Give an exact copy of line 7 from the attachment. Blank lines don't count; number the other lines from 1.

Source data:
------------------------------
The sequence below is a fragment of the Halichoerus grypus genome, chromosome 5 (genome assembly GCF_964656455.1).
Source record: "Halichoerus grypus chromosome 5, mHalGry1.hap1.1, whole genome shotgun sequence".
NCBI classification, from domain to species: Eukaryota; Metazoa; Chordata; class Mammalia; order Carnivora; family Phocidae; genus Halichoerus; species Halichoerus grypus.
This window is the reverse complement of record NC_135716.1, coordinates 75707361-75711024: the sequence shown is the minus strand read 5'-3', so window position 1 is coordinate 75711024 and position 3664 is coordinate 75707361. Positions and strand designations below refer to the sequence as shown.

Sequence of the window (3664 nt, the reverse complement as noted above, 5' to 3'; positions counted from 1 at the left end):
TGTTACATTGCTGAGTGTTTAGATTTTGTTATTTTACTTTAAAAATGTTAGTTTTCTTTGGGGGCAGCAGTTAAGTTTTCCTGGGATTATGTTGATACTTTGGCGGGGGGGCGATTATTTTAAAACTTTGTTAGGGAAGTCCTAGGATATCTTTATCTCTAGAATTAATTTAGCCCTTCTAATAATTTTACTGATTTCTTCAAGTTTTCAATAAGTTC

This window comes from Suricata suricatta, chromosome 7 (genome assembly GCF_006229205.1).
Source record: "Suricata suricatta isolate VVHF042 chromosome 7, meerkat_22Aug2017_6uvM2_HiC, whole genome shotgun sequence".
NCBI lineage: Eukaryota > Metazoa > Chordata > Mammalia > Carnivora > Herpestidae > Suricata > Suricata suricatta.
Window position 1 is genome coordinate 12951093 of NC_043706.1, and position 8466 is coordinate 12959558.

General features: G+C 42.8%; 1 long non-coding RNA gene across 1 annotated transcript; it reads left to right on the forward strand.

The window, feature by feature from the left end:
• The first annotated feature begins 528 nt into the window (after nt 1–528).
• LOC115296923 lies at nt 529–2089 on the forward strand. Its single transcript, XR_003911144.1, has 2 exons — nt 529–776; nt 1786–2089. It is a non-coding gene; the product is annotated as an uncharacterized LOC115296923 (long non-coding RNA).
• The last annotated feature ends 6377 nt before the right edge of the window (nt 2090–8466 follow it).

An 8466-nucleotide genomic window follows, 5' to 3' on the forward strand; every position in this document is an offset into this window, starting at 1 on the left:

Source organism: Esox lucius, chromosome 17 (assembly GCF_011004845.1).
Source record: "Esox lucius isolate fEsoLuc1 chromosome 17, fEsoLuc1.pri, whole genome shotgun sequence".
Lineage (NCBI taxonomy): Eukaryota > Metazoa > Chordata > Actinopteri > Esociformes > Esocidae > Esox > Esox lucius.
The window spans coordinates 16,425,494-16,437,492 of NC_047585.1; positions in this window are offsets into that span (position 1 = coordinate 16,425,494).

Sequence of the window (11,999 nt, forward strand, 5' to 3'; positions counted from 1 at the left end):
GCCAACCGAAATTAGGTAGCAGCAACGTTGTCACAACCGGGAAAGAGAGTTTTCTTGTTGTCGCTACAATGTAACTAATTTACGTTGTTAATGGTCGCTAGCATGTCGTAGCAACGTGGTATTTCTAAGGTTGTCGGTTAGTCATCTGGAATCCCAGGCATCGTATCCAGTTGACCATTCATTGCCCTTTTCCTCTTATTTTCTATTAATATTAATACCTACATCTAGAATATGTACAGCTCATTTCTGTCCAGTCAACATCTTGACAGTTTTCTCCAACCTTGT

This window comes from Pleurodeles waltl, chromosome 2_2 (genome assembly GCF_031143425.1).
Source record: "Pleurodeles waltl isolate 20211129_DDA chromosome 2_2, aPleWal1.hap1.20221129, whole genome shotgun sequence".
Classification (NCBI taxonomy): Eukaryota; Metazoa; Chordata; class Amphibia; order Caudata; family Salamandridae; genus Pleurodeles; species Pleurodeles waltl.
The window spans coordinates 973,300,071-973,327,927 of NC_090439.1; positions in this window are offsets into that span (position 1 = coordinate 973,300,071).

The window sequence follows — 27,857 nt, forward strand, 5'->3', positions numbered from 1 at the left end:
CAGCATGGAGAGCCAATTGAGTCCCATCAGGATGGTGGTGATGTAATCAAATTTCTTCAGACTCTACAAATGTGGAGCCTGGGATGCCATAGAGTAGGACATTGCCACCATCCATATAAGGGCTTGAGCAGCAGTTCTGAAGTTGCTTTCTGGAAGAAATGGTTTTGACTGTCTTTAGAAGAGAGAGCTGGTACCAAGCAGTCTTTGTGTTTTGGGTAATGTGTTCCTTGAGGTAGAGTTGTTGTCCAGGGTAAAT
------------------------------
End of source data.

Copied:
This window comes from Suricata suricatta, chromosome 7 (genome assembly GCF_006229205.1).